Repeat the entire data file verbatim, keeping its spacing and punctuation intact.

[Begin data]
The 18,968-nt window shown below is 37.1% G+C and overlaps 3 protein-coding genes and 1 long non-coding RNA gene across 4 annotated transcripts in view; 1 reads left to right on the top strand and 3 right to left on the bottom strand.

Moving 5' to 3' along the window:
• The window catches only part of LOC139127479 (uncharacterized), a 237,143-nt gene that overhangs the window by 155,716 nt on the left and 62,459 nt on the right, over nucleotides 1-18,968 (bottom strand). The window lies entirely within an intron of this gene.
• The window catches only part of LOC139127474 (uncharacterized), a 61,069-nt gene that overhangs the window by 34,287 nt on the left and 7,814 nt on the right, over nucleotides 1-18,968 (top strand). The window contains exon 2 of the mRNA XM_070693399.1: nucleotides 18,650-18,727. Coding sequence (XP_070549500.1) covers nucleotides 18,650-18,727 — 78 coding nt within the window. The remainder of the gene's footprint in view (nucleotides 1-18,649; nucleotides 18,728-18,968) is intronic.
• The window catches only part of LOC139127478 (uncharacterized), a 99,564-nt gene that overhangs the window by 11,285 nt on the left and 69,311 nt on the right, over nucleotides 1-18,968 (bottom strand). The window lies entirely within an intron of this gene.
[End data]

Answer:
The 18,968-nt window shown below is 37.1% G+C and overlaps 3 protein-coding genes and 1 long non-coding RNA gene across 4 annotated transcripts in view; 1 reads left to right on the top strand and 3 right to left on the bottom strand.

Moving 5' to 3' along the window:
• The window catches only part of LOC139127479 (uncharacterized), a 237,143-nt gene that overhangs the window by 155,716 nt on the left and 62,459 nt on the right, over nucleotides 1-18,968 (bottom strand). The window lies entirely within an intron of this gene.
• The window catches only part of LOC139127474 (uncharacterized), a 61,069-nt gene that overhangs the window by 34,287 nt on the left and 7,814 nt on the right, over nucleotides 1-18,968 (top strand). The window contains exon 2 of the mRNA XM_070693399.1: nucleotides 18,650-18,727. Coding sequence (XP_070549500.1) covers nucleotides 18,650-18,727 — 78 coding nt within the window. The remainder of the gene's footprint in view (nucleotides 1-18,649; nucleotides 18,728-18,968) is intronic.
• The window catches only part of LOC139127478 (uncharacterized), a 99,564-nt gene that overhangs the window by 11,285 nt on the left and 69,311 nt on the right, over nucleotides 1-18,968 (bottom strand). The window lies entirely within an intron of this gene.